Fr Stanley Jaki O.S.B. is the distinguished Professor of the History and Philosophy of Physics at Seton Hall University, New Jersey. He has doctorates in Systematic Theology and Nuclear Physics and is fluent in five languages. He has written over 30 books and hundreds of articles on religion and science. Last July he addressed the annual conference of the Confraternity of Australian Catholic Clergy and spoke at several Australian venues, including the 'AD2000' office.
Even the most advanced scientific discoveries in the fields of cosmology and nuclear physics cannot shed any light on what caused the creation of the Universe, Fr. Stanley Jaki, the eminent priest-physicist, said during his visit to Australia in July.
Discoveries in the field of nuclear physics and astronomy have given us an insight into what happened after the instant of creation. But what preceded that singularity, when matter was created from nothing, can never be known from scientific studies, he said.
Fr Jaki, a Benedictine priest who was awarded a doctorate in nuclear physics from Fordham University, spoke to audiences in Sydney, Canberra, Wagga Wagga and Melbourne on "Science and Religion on the Creation of the Universe."
He said, "It is a principle of science that a scientific proposition must be verified by quantitative analysis. When Stephen Hawking asserts that the origins of the Universe prove that God does not exist, that proposition cannot be proved scientifically.
"Just because you are a scientist does not mean that every statement you make is correct," he said. "What can science say about the Creation? The answer is nothing. Scientists cannot observe nothing."
Fr. Jaki said, however, that science and religion are consistent, and therefore scientific analysis can shed light on both scientific and theological propositions.
The discoveries of nuclear physics and astronomy have confirmed the essential order within the universe, even though our understanding of both fields is far from complete. From the Christian perspective, this is entirely consistent with the Biblical view of creation.
The processes of nuclear fusion, which produce the prodigious energy released from every star, enable us to understand the creation of our own sun, and ultimately the earth, from the debris of exploding stars, billions of years ago.
However, the scientific evidence does not prove the existence of Darwin's Theory of Evolution. "I firmly hold that evolution has not been proven as a scientific theory ought to be proven: by detailed observation or replication of the individual steps."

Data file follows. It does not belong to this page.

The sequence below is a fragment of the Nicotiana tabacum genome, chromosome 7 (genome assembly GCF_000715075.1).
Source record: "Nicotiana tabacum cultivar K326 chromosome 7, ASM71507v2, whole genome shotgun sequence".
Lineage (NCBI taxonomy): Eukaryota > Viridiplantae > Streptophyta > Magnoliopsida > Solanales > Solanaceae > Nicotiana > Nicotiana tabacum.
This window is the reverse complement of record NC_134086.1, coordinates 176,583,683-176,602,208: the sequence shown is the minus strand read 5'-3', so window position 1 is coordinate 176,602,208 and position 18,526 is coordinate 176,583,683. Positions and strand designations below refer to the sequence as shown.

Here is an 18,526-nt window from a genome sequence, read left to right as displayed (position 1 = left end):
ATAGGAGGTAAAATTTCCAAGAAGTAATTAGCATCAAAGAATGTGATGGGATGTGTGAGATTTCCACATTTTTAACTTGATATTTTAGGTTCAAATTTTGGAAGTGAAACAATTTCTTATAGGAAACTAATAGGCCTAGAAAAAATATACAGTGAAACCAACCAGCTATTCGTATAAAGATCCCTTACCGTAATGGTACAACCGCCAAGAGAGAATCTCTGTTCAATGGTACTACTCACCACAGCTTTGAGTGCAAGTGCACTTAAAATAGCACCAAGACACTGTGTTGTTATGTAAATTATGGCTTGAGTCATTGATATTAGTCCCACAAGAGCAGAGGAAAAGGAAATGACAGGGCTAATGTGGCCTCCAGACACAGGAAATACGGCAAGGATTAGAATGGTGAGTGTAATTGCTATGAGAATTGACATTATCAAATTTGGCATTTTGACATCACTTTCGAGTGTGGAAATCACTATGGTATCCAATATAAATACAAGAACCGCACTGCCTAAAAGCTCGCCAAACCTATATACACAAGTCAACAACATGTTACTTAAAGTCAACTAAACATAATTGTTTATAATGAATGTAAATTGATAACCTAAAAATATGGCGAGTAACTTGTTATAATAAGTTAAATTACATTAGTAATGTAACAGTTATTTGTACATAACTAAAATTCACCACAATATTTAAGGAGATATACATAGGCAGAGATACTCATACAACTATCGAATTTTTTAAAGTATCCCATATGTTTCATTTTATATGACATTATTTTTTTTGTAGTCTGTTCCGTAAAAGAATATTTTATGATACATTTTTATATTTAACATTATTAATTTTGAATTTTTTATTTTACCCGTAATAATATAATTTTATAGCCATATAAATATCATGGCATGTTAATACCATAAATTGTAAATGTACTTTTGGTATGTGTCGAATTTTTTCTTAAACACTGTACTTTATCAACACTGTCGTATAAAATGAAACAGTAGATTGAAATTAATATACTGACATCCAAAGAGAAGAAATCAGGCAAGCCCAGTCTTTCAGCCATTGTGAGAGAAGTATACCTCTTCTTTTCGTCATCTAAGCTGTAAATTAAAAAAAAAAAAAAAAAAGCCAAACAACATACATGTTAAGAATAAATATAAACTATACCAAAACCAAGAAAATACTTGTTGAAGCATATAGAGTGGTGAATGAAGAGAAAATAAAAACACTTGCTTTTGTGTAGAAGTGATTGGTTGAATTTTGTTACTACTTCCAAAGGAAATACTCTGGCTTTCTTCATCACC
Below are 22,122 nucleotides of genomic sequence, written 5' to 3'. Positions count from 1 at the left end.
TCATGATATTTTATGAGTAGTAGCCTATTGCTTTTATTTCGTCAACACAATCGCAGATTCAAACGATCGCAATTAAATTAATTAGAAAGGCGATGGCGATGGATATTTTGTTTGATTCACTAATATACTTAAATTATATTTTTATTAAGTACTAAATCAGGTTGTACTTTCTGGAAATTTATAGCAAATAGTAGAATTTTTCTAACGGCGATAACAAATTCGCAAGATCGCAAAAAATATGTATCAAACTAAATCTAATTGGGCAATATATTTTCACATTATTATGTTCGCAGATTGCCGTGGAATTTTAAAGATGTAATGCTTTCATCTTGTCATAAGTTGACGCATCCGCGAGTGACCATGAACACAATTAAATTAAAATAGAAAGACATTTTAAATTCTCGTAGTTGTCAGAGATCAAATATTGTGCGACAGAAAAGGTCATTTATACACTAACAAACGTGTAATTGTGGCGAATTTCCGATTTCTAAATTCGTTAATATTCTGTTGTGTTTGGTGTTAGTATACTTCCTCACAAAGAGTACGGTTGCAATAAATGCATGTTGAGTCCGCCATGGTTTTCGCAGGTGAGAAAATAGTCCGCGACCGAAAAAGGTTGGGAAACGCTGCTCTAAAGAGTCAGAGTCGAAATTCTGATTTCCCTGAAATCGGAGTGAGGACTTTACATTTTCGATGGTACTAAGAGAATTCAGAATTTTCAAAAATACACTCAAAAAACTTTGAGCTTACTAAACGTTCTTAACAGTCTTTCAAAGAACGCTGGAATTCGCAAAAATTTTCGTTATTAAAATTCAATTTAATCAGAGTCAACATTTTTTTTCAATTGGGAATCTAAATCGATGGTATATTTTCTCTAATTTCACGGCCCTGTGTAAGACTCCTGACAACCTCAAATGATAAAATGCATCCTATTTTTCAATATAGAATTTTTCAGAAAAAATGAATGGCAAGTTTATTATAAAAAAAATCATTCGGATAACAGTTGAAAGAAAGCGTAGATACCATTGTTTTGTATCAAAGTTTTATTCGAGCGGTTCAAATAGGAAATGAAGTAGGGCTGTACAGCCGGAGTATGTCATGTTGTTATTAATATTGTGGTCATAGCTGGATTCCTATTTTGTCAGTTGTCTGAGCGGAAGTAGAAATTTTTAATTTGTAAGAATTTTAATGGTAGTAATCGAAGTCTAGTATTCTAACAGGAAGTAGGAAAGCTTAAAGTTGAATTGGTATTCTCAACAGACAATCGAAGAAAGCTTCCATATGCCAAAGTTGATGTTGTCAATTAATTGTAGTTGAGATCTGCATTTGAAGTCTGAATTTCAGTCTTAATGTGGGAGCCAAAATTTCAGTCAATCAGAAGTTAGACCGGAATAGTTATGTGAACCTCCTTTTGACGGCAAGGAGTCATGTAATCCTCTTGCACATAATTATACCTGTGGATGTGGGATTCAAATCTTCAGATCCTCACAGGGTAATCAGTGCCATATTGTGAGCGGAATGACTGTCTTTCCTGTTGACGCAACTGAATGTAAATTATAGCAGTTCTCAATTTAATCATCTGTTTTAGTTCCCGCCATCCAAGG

The great gap in evolutionary theory, he said, was the total absence of intermediate species between genera, families or phyla.
(Interestingly. Fr. Jaki said he believed in evolution for "essentially metaphysical and theological reasons", and particularly, his belief that the infinite wisdom and power of God would not have required him to constantly interfere in the processes he himself had created.)
He said, "Rabid evolutionists like Stephen Gould, T.H. Huxley, Sir Peter Medawar and others, are using the assertion that evolution has been proved scientifically, for other purposes: to deny the existence of God, and to assert that we are just the product of random processes."
He said, "Evolutionary theory also doesn't explain the purposeful behaviour of human beings. In fact, it says that everything is purposeless: this is the standard materialist evolutionary theory.
"However no scientific theory can include the notion of purpose: it can only study aspects which are measurable. Free will, understanding, and similar qualities cannot be measured scientifically." Some modern theories of the origin of the universe have been put forward to justify the materialist evolutionary view, he said.
Asked how he interpreted the Biblical account of creation, Fr. Jaki said that the essential consistency of science and religion required an explanation which accorded with proven scientific evidence.
So the question was: Is the Biblical account a theological proposition? Or a scientific proposition? The essence of the first Chapter of Genesis - the Biblical creation - was to convey religious truths:
- that God made everything, from the sun, stars and moon, to all plants, creatures and man; and secondly,
- that the Sabbath is sacred.
Attempts by Biblical exegetes to explain the literal truth of the seven days of creation had generally failed, he said.
In an interesting aside, Fr. Jaki said that two of the foundation stones of modern physics, Einstein's Theory of Relativity and Heisenberg's Uncertainty Principle, had been misused by materialists for purposes which had nothing to do with physics.
Werner Heisenberg - himself an atheist - had explicitly encouraged that notion.
The theories had been used to buttress the materialist assertion that all things are relative, and that there are no moral absolutes.
(In fact, as every student of nuclear physics knows, Einstein's theory deals only with the inter-convertibility of mass and energy, and that time slows down as an object moves at speeds approaching that of light. Heisenberg's Uncertainty Principle relates to problems in the measurement of momentum and position of nuclear and sub-nuclear particles, and has no relevance outside nuclear physics.)
Fr Jaki said that as the material world was created by God who is both totally rational and infinitely superior to our way of thinking, even on scientific questions, science and religion offer complementary perspectives on the creation of the Universe.
While scientific discoveries have shown that the Universe was created at a particular moment, and give great insight into what happened afterwards, as St. Thomas Aquinas pointed out, the Creation can only be understood from the perspective of God's revelation.